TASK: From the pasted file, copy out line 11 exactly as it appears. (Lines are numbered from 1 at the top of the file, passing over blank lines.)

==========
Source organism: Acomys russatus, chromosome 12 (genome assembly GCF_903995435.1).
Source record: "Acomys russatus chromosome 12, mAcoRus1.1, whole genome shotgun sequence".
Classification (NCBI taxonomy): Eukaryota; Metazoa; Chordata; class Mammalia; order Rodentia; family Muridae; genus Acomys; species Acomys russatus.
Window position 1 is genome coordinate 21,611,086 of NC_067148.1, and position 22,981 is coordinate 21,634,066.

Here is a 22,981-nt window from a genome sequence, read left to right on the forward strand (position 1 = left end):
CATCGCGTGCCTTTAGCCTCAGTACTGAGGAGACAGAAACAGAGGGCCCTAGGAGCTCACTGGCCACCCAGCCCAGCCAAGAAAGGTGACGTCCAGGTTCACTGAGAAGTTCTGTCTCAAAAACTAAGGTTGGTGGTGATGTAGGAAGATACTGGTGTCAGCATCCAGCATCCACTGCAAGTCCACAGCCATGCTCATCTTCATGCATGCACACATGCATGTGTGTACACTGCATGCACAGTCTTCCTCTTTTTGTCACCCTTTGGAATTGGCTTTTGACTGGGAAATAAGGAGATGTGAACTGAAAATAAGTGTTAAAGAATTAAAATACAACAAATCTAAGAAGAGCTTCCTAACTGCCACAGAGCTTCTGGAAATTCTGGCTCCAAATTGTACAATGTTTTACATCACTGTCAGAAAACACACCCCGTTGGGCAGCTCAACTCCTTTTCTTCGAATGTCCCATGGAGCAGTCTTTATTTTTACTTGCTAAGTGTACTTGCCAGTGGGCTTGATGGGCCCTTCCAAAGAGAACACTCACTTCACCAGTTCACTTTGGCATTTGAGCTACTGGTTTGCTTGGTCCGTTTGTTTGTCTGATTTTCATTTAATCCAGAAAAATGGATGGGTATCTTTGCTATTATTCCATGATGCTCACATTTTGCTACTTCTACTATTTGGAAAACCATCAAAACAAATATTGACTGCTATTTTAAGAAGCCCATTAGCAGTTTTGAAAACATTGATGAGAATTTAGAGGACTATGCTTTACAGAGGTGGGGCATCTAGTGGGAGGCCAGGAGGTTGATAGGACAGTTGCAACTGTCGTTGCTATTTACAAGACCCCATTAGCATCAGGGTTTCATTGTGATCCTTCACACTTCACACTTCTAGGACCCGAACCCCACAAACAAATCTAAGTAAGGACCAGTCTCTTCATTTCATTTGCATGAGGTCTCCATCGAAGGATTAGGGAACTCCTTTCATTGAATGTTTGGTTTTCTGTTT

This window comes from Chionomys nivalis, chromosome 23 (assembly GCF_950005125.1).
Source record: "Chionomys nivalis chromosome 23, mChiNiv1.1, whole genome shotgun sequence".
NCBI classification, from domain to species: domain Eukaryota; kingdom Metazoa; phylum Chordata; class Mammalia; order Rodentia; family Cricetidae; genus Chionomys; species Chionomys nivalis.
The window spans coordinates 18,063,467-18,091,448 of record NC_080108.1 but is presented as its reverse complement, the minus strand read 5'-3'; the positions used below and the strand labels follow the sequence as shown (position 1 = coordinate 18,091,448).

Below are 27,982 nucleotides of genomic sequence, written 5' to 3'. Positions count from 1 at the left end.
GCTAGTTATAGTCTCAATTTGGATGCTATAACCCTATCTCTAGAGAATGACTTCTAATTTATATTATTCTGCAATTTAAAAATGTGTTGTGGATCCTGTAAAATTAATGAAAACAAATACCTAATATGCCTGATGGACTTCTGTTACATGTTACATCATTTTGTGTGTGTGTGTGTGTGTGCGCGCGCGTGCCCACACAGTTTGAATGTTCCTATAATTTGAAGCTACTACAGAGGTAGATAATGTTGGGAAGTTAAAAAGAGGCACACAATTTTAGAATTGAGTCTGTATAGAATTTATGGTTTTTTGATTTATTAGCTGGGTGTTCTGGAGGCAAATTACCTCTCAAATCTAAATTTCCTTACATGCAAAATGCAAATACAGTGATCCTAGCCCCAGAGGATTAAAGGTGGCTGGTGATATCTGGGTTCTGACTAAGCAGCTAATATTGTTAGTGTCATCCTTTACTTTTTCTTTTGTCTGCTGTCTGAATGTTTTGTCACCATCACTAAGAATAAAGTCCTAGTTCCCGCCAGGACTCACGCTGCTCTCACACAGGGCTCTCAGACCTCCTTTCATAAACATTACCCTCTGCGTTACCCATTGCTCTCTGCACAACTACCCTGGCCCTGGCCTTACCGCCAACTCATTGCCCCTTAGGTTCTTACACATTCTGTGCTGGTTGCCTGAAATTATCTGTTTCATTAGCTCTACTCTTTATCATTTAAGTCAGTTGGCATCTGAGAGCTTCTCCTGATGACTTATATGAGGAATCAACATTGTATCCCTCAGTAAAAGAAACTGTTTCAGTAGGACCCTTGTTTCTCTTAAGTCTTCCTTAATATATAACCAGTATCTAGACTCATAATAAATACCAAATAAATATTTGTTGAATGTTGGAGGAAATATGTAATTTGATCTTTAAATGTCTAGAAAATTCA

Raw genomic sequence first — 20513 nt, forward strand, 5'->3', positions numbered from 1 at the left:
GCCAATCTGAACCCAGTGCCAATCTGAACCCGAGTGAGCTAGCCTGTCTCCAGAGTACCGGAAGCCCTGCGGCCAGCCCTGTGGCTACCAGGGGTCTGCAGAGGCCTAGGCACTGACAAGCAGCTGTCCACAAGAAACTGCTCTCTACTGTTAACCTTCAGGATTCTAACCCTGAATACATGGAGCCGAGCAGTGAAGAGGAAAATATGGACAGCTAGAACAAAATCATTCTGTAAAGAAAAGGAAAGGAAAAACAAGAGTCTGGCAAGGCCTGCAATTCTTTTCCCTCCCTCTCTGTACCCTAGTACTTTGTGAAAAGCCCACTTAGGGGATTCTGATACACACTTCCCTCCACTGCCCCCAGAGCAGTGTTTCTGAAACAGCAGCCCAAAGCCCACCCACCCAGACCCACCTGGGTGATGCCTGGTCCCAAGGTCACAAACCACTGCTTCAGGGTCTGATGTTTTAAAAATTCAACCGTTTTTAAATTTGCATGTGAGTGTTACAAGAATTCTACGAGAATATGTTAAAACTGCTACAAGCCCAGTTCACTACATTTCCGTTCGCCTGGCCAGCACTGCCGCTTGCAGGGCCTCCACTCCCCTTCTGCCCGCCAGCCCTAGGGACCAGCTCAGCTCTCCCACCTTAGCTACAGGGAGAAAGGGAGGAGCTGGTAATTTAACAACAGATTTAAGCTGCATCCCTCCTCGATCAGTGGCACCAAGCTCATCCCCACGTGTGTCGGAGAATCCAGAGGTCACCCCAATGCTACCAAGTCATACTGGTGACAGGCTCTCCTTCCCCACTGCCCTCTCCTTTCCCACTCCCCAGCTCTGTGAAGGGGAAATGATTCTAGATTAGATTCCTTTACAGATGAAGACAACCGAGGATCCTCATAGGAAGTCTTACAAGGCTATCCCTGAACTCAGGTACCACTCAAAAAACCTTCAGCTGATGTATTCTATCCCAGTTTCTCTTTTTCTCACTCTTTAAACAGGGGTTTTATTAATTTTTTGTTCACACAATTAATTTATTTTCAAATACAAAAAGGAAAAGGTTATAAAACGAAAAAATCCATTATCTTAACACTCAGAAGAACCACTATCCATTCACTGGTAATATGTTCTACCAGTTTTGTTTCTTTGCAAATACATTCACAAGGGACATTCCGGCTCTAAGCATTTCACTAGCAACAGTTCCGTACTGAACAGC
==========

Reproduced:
Below are 27,982 nucleotides of genomic sequence, written 5' to 3'. Positions count from 1 at the left end.